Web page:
The announcement that the soft drink industry levy would be officially introduced in April next year was welcomed by pressure group Action on Sugar.
Graham MacGregor, professor of cardiovascular medicine at Queen Mary University of London and chairman of Action on Sugar, said the news relieved fears that the tax might be shelved until after the general election.
“We now have the guarantee that the levy will be in place before the next government is formed,” he said. “This coincides with news that Coca-Cola could face a £200M sugar tax from their Classic product alone if it doesn’t step up efforts to significantly reduce sugar content.
“This tax must act as a key deterrent to ensure all drink manufacturers reformulate with immediate effect.”
But both the British Soft Drinks Association (BSDA) and the Food and Drink Federation (FDF) maintained their long-standing opposition to the move, which was approved as part of a slimmed down budget announced this week.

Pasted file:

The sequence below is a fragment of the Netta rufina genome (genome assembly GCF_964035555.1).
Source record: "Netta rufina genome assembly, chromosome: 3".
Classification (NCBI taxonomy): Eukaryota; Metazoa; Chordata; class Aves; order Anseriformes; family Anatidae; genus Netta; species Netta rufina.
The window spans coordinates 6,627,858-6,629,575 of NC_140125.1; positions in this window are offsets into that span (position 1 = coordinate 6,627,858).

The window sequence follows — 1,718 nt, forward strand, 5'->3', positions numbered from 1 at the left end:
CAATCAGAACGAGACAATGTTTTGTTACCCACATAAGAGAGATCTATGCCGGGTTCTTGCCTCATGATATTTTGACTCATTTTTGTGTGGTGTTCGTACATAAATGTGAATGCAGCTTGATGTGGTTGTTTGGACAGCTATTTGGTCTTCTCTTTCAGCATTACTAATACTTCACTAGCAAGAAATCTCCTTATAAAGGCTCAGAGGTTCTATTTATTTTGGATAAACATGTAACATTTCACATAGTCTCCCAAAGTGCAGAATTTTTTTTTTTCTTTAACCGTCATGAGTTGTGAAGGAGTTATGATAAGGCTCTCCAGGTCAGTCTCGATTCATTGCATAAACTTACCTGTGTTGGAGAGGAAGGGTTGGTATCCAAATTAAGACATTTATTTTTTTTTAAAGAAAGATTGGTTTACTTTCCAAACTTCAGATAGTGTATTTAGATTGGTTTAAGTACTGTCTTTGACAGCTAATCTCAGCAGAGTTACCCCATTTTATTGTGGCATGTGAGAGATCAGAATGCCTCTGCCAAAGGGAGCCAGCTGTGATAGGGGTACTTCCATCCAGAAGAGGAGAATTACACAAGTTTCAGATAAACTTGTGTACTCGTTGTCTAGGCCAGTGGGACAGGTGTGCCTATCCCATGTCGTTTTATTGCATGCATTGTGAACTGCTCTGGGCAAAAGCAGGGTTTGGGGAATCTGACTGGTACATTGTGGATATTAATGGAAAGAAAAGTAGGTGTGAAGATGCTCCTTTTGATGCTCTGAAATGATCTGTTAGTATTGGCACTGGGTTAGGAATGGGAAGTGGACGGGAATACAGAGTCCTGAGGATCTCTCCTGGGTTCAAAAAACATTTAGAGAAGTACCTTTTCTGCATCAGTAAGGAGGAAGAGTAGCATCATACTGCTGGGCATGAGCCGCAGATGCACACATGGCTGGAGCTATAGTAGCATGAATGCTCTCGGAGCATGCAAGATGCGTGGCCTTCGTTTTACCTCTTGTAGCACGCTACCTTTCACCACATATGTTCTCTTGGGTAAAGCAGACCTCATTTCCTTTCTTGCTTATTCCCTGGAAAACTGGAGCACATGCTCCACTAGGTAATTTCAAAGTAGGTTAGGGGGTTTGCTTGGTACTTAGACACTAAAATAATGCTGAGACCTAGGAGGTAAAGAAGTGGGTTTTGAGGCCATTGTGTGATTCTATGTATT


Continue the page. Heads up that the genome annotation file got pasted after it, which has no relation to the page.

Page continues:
BSDA director general Gavin Partington repeated claims that the tax would not reduce levels of obesity in the UK.
“We have always objected to the soft drinks tax on principle,” he said. “We support the need to address the public health challenge the country faces, but there is no evidence taxing a single product or ingredient has reduced levels of obesity anywhere in the world.
“Soft drinks companies have led the way on reformulation, smaller pack sizes and investment in promotion of low and no calorie products, which have all helped consumers reduce sugar intake from soft drinks, down nearly 18% since 2012.”
The Food and Drink Federation (FDF) also said there was little evidence that suggested the soft drinks industry levy would help reduce the public’s calorie consumption.
“The FDF has consistently said that a soft drinks levy is not a proven tool for achieving sustained calorie reduction in the national diet,” said an FDF spokesman.
‘Scant evidence to support its introduction’
“Given the scant evidence to support its introduction combined with the period of huge uncertainty the country is currently experiencing, we would stress the importance of the actual impact of this fiscal measure being closely monitored and evaluated.”
The sugar levy announcement followed the National Health Service England’s (NHS) plans to cut sales of sugary drinks in its Hospitals last week.
Partington also commented on the NHS’s actions, asking them to promote sales of healthier options, but not to focus on soft drinks.
He added: “It’s worth remembering that while sugar intake from soft drinks has been falling, obesity levels have been increasing.”